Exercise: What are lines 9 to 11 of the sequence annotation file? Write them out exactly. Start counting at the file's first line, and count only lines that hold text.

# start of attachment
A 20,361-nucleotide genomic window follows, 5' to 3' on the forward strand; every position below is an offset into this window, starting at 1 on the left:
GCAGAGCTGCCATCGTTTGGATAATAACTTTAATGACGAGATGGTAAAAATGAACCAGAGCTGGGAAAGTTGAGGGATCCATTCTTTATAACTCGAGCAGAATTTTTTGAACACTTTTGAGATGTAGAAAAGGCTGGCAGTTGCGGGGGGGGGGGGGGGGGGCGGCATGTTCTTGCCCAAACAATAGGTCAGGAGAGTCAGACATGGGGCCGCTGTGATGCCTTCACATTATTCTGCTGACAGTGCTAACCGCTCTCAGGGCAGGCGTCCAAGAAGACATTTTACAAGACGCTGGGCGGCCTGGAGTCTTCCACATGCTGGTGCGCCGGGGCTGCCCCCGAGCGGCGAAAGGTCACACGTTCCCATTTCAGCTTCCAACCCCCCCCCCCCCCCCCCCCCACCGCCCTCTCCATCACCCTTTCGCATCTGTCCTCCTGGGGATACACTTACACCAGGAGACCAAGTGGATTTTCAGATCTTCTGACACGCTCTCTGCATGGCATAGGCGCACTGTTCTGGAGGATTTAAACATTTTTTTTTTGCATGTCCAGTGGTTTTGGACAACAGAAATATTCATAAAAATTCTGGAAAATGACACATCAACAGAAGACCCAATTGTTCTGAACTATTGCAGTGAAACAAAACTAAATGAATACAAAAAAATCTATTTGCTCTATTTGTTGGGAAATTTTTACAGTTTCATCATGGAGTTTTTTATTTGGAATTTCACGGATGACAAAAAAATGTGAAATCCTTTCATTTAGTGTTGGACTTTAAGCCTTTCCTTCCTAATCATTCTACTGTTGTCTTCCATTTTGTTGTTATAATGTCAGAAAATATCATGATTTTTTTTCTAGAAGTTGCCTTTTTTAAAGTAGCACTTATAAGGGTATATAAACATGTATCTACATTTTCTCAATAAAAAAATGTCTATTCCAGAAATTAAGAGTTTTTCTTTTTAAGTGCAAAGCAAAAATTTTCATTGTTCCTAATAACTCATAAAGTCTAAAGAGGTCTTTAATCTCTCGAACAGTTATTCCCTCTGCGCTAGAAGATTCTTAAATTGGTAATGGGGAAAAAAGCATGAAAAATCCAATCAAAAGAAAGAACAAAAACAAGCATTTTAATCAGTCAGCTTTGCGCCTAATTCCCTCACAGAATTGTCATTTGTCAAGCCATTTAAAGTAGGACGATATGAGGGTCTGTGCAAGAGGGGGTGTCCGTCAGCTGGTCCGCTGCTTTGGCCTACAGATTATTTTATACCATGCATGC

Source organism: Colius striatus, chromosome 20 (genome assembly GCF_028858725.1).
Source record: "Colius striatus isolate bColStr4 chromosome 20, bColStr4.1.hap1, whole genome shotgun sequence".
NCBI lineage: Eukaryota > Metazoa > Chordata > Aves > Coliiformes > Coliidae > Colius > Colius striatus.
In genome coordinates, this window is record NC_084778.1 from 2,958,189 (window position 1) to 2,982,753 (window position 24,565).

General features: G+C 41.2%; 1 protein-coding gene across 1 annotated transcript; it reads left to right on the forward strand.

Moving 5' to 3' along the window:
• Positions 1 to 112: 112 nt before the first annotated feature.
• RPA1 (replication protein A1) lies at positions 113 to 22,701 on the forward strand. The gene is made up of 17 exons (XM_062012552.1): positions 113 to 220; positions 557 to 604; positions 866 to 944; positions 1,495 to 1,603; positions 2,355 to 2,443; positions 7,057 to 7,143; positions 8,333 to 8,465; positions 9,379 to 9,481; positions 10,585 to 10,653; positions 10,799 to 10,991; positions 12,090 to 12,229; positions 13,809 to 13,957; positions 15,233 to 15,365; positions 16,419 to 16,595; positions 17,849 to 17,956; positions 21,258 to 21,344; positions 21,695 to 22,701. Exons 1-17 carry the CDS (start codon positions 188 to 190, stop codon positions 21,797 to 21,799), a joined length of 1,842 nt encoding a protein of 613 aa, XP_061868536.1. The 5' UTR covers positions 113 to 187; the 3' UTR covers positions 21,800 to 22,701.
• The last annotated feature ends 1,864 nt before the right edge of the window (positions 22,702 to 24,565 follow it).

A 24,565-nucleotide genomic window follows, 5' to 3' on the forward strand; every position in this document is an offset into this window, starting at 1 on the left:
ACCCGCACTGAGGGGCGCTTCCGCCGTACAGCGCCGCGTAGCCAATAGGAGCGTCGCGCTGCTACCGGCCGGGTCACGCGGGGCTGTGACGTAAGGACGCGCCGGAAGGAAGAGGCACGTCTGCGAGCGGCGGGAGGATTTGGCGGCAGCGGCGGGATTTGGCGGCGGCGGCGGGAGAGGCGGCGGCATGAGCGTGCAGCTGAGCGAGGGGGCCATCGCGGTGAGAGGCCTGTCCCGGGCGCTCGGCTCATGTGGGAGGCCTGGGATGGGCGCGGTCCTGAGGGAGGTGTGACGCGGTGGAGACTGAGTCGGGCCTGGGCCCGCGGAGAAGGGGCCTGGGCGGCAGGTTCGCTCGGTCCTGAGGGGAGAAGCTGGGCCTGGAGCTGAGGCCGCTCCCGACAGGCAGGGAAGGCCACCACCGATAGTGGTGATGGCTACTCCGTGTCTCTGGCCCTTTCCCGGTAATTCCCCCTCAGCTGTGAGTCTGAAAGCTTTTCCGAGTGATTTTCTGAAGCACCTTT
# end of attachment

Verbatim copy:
• Positions 1 to 112: 112 nt before the first annotated feature.
• RPA1 (replication protein A1) lies at positions 113 to 22,701 on the forward strand. The gene is made up of 17 exons (XM_062012552.1): positions 113 to 220; positions 557 to 604; positions 866 to 944; positions 1,495 to 1,603; positions 2,355 to 2,443; positions 7,057 to 7,143; positions 8,333 to 8,465; positions 9,379 to 9,481; positions 10,585 to 10,653; positions 10,799 to 10,991; positions 12,090 to 12,229; positions 13,809 to 13,957; positions 15,233 to 15,365; positions 16,419 to 16,595; positions 17,849 to 17,956; positions 21,258 to 21,344; positions 21,695 to 22,701. Exons 1-17 carry the CDS (start codon positions 188 to 190, stop codon positions 21,797 to 21,799), a joined length of 1,842 nt encoding a protein of 613 aa, XP_061868536.1. The 5' UTR covers positions 113 to 187; the 3' UTR covers positions 21,800 to 22,701.
• The last annotated feature ends 1,864 nt before the right edge of the window (positions 22,702 to 24,565 follow it).